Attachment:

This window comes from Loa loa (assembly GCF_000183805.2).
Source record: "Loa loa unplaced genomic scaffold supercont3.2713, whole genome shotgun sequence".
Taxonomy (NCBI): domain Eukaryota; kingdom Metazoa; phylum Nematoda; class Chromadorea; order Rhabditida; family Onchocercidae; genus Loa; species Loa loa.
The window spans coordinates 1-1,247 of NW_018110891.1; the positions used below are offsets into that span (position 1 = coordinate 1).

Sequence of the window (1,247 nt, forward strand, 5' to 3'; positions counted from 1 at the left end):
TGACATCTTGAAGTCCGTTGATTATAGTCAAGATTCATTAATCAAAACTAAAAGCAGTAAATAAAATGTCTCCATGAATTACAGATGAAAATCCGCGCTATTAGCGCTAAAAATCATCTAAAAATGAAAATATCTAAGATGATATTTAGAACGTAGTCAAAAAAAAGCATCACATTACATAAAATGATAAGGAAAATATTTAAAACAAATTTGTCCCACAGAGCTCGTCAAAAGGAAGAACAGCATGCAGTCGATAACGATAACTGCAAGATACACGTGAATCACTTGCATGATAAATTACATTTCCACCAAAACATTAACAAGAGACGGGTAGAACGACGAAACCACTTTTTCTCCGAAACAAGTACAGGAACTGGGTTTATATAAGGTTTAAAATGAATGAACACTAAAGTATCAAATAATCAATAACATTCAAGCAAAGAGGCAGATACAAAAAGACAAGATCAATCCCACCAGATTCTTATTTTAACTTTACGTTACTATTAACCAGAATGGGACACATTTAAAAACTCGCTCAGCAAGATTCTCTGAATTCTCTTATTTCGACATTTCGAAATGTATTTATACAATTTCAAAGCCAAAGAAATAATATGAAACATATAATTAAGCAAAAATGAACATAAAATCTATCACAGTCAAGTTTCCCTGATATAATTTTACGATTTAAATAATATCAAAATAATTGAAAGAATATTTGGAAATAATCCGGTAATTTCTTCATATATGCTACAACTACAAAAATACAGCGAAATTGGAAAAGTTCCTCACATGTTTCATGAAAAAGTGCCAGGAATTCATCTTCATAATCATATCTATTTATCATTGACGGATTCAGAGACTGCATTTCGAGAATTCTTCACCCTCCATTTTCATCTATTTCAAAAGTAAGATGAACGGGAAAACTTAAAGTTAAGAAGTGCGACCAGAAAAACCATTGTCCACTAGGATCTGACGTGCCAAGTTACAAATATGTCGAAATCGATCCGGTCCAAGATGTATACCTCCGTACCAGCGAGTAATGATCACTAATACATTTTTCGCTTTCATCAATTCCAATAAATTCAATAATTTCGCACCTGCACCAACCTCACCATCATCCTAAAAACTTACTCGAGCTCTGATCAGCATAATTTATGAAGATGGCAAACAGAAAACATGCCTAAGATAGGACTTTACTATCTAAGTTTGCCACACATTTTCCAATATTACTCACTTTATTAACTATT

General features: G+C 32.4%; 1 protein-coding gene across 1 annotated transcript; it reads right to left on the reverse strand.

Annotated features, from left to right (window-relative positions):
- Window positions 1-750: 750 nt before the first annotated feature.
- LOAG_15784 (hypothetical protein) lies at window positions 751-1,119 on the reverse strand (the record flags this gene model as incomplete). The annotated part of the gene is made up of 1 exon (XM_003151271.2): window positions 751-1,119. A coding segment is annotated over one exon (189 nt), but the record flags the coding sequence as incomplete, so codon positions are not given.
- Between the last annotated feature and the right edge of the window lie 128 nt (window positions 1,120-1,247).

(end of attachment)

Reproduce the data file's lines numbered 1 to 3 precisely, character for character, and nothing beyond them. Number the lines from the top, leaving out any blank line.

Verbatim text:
This window comes from Loa loa (assembly GCF_000183805.2).
Source record: "Loa loa unplaced genomic scaffold supercont3.2713, whole genome shotgun sequence".
Taxonomy (NCBI): domain Eukaryota; kingdom Metazoa; phylum Nematoda; class Chromadorea; order Rhabditida; family Onchocercidae; genus Loa; species Loa loa.